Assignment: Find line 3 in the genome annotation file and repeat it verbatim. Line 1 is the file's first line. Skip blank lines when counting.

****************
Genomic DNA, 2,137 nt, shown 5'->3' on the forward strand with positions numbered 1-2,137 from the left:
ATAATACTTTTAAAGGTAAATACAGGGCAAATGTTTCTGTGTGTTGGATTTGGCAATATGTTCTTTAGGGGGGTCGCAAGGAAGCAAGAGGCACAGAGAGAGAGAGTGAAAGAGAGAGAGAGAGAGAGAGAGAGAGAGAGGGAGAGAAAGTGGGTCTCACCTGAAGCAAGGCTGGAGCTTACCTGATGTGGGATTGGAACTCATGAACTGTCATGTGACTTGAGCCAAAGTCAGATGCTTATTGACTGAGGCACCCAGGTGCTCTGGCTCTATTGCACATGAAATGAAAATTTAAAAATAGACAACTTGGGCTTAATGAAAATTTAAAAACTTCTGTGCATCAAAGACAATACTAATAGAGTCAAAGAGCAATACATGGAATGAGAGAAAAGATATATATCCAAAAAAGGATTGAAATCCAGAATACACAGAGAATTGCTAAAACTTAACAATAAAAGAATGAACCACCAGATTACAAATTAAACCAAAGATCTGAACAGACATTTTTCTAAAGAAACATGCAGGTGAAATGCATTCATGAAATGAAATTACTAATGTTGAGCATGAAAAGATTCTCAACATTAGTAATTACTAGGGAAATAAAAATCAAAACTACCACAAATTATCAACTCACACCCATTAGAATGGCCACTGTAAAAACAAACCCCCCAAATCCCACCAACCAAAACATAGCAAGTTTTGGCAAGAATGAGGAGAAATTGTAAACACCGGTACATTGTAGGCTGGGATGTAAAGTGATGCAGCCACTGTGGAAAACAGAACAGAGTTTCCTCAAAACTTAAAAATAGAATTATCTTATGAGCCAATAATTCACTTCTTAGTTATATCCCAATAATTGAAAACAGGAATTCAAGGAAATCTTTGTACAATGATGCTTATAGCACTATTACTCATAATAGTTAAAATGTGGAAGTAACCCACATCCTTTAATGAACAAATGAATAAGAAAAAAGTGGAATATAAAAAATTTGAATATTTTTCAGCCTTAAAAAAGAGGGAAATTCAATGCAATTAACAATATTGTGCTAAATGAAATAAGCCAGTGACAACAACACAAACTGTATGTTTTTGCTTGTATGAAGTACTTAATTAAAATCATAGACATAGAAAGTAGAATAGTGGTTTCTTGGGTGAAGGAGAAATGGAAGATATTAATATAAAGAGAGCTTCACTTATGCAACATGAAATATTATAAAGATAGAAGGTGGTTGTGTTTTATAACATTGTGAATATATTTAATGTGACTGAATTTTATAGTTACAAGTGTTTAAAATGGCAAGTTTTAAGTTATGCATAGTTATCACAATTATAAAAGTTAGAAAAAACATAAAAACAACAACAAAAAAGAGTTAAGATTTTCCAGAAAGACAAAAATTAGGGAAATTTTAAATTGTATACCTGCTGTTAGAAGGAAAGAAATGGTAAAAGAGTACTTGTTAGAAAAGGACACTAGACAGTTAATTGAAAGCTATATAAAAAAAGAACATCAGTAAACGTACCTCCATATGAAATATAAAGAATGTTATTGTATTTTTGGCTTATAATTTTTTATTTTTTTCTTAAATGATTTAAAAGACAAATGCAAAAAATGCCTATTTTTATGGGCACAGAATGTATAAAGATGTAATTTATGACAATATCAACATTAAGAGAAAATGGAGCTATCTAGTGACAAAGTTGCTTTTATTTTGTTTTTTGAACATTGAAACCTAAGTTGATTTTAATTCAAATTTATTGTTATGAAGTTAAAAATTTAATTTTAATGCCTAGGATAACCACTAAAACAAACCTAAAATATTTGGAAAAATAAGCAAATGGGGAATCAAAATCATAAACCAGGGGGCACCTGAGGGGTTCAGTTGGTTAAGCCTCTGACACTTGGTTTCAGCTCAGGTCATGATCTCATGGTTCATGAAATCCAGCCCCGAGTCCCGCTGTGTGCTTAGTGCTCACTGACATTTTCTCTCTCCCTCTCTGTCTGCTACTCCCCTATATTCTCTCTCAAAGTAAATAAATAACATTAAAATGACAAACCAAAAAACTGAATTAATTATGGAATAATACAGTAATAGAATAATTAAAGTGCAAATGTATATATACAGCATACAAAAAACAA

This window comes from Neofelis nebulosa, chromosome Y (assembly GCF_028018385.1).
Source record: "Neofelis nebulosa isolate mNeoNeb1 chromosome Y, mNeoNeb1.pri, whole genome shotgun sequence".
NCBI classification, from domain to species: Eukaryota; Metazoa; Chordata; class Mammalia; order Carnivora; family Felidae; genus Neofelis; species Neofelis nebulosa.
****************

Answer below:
This window comes from Neofelis nebulosa, chromosome Y (assembly GCF_028018385.1).